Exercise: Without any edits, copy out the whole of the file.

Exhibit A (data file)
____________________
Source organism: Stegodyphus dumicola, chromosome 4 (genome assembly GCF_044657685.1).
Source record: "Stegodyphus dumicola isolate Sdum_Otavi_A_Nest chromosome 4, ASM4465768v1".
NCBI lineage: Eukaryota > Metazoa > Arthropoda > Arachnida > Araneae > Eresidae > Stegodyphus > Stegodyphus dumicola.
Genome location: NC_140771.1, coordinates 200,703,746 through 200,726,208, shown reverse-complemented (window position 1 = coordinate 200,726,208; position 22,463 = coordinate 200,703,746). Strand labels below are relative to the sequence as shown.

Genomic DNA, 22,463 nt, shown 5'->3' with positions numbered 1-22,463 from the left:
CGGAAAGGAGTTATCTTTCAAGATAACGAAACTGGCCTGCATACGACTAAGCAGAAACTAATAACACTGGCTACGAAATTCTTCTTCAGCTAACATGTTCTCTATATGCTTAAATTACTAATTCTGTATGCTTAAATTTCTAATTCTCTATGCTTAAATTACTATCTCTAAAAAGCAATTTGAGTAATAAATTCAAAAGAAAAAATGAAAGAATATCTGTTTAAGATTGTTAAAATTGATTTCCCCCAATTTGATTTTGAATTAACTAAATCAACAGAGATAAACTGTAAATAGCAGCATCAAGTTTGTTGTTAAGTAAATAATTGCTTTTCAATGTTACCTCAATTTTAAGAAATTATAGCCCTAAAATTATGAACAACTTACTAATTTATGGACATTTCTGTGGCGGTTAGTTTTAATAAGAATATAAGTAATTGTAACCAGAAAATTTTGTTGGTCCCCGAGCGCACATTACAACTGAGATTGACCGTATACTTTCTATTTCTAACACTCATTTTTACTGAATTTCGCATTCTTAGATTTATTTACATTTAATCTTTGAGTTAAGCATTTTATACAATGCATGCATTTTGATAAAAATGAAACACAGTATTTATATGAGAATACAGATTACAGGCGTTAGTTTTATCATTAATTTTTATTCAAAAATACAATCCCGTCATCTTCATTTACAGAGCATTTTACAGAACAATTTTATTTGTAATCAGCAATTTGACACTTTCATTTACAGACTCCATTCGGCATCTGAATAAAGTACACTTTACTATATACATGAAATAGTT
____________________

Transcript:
Source organism: Stegodyphus dumicola, chromosome 4 (genome assembly GCF_044657685.1).
Source record: "Stegodyphus dumicola isolate Sdum_Otavi_A_Nest chromosome 4, ASM4465768v1".
NCBI lineage: Eukaryota > Metazoa > Arthropoda > Arachnida > Araneae > Eresidae > Stegodyphus > Stegodyphus dumicola.
Genome location: NC_140771.1, coordinates 200,703,746 through 200,726,208, shown reverse-complemented (window position 1 = coordinate 200,726,208; position 22,463 = coordinate 200,703,746). Strand labels below are relative to the sequence as shown.

Genomic DNA, 22,463 nt, shown 5'->3' with positions numbered 1-22,463 from the left:
CGGAAAGGAGTTATCTTTCAAGATAACGAAACTGGCCTGCATACGACTAAGCAGAAACTAATAACACTGGCTACGAAATTCTTCTTCAGCTAACATGTTCTCTATATGCTTAAATTACTAATTCTGTATGCTTAAATTTCTAATTCTCTATGCTTAAATTACTATCTCTAAAAAGCAATTTGAGTAATAAATTCAAAAGAAAAAATGAAAGAATATCTGTTTAAGATTGTTAAAATTGATTTCCCCCAATTTGATTTTGAATTAACTAAATCAACAGAGATAAACTGTAAATAGCAGCATCAAGTTTGTTGTTAAGTAAATAATTGCTTTTCAATGTTACCTCAATTTTAAGAAATTATAGCCCTAAAATTATGAACAACTTACTAATTTATGGACATTTCTGTGGCGGTTAGTTTTAATAAGAATATAAGTAATTGTAACCAGAAAATTTTGTTGGTCCCCGAGCGCACATTACAACTGAGATTGACCGTATACTTTCTATTTCTAACACTCATTTTTACTGAATTTCGCATTCTTAGATTTATTTACATTTAATCTTTGAGTTAAGCATTTTATACAATGCATGCATTTTGATAAAAATGAAACACAGTATTTATATGAGAATACAGATTACAGGCGTTAGTTTTATCATTAATTTTTATTCAAAAATACAATCCCGTCATCTTCATTTACAGAGCATTTTACAGAACAATTTTATTTGTAATCAGCAATTTGACACTTTCATTTACAGACTCCATTCGGCATCTGAATAAAGTACACTTTACTATATACATGAAATAGTT